How Families Are Affected by a Disabled ChildNICOLETTA BALBO HAS BEEN FUNDED BY THE EUROPEAN RESEARCH COUNCIL TO BETTER UNDERSTAND HOW A CHILD DISABILITY SHAPES FAMILY MEMBERS' HEALTH AND THEIR SOCIAL, DEMOGRAPHIC, AND ECONOMIC TRAJECTORIES
Across the European Union, approximately 4% of individuals under age 16 have a disability, and over 15 million school-age children are known to have special educational needs.
Nicoletta Balbo (Assistant Professor at Bocconi’s Department of Social and Political Sciences) obtained a €1.5mln ERC Starting Grant from the European Research Council (ERC) to study the effects of child disability on family members, such as parents, siblings, and grandparents.
While the recent approach to disability seeks to understand how disabling conditions are influenced by the individual’s social environment, Balbo’s project FRAILIFE (Child Disability and Family Life) adopts the symmetrical approach and looks at the reverse relationship: how the individual’s social environment ( the family first of all) is affected by his or her disabling conditions.
Preliminary evidence suggests that being confronted with the disability of a child may substantially affect the wellbeing of family members, shaping their social, demographic, and economic trajectories.
Using high-quality register data and surveys in Finland, the Netherlands, Norway, Germany, Italy, and the UK, as well as social media conversations across the world, FRAILIFE will study the impact of child disability on family members, focusing on:
|their life course trajectories, including fertility, union formation and dissolution, migration, employment;
|physical, mental, and emotional health outcomes;
|social participation and civil engagement.
For the first time, a research program on children disability will rely on a population approach, thanks to rich data that allow Nicoletta Balbo to observe one of the hardest to reach populations. “We will be able to compare families with and without a disabled child and to uncover heterogeneous effects by severity and type of disability, family socio-economic status, or family structure,” she said.
The large window of observation (more than 20 and 50 years for Finland and Norway, respectively) will also allow to observe both short-term and long-term effects of child disability on family members’ life.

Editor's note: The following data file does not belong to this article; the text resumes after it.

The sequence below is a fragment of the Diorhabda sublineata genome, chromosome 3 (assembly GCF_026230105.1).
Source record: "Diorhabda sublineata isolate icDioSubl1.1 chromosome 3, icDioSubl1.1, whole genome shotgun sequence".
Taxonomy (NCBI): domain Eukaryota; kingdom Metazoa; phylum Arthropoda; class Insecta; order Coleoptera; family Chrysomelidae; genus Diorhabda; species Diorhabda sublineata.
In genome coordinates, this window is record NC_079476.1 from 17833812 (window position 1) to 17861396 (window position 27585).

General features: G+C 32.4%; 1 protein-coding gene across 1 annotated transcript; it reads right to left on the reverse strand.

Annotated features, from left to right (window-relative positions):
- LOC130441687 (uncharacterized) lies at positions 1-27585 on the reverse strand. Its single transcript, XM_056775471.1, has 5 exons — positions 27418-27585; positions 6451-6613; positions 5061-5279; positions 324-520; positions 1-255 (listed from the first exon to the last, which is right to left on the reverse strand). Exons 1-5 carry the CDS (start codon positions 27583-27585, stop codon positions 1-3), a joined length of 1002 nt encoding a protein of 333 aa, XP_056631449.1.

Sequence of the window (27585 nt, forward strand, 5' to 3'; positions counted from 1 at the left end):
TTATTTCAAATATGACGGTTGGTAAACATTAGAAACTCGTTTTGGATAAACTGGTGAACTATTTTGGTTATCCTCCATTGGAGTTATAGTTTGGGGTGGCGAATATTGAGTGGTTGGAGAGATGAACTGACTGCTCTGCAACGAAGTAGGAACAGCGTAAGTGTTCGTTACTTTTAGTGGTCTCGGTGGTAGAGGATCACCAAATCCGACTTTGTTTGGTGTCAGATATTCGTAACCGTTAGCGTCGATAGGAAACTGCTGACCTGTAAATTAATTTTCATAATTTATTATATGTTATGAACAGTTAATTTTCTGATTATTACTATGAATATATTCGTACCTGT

Finally, exploiting Europe as a “laboratory” in which institutional and cultural contexts vary, a comparative perspective will allow Dr. Balbo to uncover the moderating effects of culture and institutions. FRAILIFE will also use Natural Language Processing techniques to analyze the content of Facebook communities in 19 countries, bringing together parents of children with a specific disability, the Kleefstra syndrome. The aim is to uncover the different unmet needs of parents in the different countries, driven by the diverse institutional responses and culture.
Even if the main focus is on the disadvantages a disabled child causes for family members, possible positive spillovers will also be investigated, namely in terms of stronger marital bonds and civil engagement.
“FRAILIFE will bring families with a disabled child out of their invisibility, offering new and important insights on their functioning, characteristics, and challenges, while informing effective family-centered policy,” Dr. Balbo concluded.
The ERC Starting Grants can be assigned to talented early-career researchers of any nationality with 2-7 years of experience since completion of their PhD, a scientific track record showing real promise and an excellent research proposal. For researchers in the subsequent stages of their career, the ERC provides Consolidator Grants and Advanced Grants.
by Fabio Todesco